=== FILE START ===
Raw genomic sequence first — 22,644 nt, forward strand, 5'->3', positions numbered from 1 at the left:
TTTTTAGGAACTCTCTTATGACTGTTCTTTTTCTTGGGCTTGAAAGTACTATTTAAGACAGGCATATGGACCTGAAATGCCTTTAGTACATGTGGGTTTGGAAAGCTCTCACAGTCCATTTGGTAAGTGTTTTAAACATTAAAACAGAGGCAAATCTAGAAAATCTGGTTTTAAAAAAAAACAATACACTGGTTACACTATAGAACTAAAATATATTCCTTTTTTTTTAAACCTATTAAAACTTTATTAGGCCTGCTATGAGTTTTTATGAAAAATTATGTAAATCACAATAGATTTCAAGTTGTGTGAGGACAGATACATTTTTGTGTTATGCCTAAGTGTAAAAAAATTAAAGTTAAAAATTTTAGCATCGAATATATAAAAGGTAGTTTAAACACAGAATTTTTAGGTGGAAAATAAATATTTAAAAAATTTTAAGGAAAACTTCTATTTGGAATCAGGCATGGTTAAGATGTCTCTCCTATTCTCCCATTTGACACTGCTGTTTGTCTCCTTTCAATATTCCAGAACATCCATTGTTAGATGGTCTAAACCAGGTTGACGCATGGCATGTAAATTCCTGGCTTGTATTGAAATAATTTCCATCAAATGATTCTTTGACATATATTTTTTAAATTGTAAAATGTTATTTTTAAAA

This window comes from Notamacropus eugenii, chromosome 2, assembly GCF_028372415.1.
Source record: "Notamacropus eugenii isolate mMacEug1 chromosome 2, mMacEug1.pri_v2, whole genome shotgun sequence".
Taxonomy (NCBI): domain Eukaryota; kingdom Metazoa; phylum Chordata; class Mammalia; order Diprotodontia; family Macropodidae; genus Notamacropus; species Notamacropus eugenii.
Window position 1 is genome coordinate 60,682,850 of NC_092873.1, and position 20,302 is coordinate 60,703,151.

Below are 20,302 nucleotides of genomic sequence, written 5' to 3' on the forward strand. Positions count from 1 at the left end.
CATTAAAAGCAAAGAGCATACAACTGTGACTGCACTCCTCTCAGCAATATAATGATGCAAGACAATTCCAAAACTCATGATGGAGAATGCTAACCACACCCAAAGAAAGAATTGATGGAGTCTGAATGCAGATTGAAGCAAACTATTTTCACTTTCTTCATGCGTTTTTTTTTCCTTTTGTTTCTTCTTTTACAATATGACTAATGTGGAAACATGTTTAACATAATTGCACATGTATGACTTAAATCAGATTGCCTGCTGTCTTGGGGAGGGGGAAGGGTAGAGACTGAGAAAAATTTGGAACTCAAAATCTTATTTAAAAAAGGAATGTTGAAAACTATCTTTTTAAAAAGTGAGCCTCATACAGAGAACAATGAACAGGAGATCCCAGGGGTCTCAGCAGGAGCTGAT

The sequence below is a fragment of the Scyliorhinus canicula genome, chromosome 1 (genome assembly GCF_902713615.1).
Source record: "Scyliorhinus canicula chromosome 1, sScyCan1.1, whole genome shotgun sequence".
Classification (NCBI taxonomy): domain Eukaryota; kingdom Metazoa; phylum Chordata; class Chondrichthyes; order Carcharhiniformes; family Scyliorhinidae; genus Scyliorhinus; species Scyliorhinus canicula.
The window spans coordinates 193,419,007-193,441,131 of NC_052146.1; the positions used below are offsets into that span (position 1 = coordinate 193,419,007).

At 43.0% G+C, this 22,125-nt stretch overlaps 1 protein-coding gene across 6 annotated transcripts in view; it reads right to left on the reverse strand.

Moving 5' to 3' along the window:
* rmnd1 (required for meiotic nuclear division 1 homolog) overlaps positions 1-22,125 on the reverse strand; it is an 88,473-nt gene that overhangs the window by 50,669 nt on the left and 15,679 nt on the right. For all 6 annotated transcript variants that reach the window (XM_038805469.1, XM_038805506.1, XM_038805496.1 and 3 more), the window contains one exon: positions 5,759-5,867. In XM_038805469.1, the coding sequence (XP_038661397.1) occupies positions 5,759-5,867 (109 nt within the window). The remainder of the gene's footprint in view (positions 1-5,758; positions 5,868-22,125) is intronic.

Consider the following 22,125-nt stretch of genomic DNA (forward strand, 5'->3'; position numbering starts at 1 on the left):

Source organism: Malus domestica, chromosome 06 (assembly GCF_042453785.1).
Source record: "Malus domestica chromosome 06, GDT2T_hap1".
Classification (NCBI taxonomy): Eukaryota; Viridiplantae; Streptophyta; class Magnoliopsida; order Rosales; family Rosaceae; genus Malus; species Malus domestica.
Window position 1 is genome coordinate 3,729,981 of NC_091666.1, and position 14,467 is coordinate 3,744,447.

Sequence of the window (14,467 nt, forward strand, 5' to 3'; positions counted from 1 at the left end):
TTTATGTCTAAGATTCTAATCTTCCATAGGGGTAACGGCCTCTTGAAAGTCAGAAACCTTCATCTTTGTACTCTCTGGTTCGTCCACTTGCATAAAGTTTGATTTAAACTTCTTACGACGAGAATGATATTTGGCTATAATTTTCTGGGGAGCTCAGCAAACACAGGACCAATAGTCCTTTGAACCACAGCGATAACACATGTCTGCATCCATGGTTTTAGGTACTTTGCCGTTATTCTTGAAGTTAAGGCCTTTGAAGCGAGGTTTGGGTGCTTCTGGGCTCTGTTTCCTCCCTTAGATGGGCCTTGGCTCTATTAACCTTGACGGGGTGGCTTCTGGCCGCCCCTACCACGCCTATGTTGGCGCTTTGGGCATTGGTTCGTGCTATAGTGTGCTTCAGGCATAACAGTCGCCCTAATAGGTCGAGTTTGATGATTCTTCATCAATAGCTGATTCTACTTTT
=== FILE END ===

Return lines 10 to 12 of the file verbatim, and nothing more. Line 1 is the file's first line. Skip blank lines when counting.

Source record: "Scyliorhinus canicula chromosome 1, sScyCan1.1, whole genome shotgun sequence".
Classification (NCBI taxonomy): domain Eukaryota; kingdom Metazoa; phylum Chordata; class Chondrichthyes; order Carcharhiniformes; family Scyliorhinidae; genus Scyliorhinus; species Scyliorhinus canicula.
The window spans coordinates 193,419,007-193,441,131 of NC_052146.1; the positions used below are offsets into that span (position 1 = coordinate 193,419,007).